Diamonds coupled using quantum physics
Researchers at TU Wien have succeeded in coupling the specific defects in two such diamonds with one another.
The physics of wealth inequality
A Duke engineering professor has proposed an explanation for why the income disparity in America between the rich and poor continues to grow.
Physics can predict wealth inequality
The 2016 election year highlighted the growing problem of wealth inequality and finding ways to help the people who are falling behind.
Physics: Toward a practical nuclear pendulum
Researchers from Ludwig-Maximilians-Universitaet (LMU) Munich have, for the first time, measured the lifetime of an excited state in the nucleus of an unstable element.
Flowers use physics to attract pollinators
A new review indicates that flowers may be able to manipulate the laws of physics, by playing with light, using mechanical tricks, and harnessing electrostatic forces to attract pollinators.
Physics, photosynthesis and solar cells
A University of California, Riverside assistant professor has combined photosynthesis and physics to make a key discovery that could help make solar cells more efficient.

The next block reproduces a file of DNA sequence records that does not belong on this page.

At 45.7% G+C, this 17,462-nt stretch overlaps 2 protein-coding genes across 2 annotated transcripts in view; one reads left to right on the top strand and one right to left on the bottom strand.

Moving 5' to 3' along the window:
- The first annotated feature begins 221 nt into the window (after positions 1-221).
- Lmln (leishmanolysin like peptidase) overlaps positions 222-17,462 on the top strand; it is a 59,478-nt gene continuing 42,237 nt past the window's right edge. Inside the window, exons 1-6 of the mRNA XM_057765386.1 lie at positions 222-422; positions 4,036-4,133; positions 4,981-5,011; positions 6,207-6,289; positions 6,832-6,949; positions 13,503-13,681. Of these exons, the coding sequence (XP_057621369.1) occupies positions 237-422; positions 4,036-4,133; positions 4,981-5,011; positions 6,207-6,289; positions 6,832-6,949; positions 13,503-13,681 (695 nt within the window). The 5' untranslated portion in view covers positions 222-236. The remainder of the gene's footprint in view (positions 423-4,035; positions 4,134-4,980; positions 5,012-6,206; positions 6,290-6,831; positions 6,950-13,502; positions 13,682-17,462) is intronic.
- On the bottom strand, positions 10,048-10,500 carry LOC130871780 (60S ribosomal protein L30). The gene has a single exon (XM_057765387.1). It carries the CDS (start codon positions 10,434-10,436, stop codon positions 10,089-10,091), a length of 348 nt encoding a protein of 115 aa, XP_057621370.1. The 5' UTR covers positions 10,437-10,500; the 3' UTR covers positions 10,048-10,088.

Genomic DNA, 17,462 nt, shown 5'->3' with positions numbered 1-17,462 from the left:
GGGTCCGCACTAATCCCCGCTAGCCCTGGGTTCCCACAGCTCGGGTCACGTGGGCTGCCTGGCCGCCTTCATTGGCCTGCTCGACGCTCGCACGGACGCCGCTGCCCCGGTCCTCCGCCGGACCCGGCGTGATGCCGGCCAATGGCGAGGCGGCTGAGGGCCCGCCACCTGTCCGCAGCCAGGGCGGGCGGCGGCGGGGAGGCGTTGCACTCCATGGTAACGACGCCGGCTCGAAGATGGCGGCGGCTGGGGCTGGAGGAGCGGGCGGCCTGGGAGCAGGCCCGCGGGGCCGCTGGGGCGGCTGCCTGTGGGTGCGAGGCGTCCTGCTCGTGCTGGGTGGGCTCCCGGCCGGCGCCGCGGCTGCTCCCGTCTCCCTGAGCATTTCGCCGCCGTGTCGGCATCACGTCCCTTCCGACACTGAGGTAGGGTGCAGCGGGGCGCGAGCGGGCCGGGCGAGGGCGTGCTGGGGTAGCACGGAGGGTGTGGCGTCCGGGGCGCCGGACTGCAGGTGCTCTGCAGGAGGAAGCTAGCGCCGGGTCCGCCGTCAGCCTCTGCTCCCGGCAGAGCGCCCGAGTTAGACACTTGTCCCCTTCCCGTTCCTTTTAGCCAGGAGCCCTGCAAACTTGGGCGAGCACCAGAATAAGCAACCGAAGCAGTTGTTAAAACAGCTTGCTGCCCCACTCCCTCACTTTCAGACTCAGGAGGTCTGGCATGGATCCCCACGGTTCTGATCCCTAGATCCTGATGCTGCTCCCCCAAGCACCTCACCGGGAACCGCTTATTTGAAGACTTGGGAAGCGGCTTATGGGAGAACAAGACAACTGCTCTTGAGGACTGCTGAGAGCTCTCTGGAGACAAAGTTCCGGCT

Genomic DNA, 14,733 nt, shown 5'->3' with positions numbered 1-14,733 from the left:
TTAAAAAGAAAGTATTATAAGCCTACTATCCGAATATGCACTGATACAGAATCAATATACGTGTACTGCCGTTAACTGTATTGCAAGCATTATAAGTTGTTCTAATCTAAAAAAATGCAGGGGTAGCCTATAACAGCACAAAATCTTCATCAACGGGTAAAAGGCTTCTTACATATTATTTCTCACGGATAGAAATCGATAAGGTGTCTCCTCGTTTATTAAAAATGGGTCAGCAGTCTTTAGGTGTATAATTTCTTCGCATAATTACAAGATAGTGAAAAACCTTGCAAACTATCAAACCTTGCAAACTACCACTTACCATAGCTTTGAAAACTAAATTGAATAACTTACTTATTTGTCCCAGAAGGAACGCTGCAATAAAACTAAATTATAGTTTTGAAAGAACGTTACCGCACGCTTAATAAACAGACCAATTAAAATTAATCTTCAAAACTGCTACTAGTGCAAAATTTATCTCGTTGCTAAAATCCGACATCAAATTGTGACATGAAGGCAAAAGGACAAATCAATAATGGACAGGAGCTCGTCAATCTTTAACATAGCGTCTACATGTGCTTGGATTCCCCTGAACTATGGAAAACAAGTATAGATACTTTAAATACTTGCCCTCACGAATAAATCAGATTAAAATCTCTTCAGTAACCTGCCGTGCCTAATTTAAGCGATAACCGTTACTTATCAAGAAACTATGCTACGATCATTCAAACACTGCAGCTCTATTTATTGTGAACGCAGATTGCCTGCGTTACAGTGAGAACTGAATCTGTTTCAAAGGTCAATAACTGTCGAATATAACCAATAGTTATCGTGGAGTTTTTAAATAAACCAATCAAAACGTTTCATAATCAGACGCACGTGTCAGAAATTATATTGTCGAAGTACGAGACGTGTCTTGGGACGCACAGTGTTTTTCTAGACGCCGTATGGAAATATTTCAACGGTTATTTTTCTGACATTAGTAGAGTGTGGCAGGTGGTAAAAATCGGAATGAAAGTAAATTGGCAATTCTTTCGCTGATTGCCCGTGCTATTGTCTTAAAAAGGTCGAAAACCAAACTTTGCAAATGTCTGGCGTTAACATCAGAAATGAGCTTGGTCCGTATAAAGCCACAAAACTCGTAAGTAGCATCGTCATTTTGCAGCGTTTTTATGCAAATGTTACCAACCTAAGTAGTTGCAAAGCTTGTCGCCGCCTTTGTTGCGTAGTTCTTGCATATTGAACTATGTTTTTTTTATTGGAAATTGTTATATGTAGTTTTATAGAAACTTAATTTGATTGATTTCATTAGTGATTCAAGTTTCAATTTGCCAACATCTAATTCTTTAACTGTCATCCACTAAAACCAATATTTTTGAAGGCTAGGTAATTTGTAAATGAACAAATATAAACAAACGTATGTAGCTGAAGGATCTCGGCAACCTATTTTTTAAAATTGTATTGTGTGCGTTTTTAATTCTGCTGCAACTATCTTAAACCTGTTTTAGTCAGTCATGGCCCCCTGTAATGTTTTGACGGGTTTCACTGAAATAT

2-D physics
Physicist Andrea Young receives a 2016 Packard Fellowship to pursue his studies of van der Waals heterostructures.
Cats seem to grasp the laws of physics
Cats understand the principle of cause and effect as well as some elements of physics.
Plasma physics' giant leap
For the first time, scientists are looking at real data -- not computer models, but direct observation -- about what is happening in the fascinating region where the Earth's magnetic field breaks and then joins with the interplanetary magnetic field.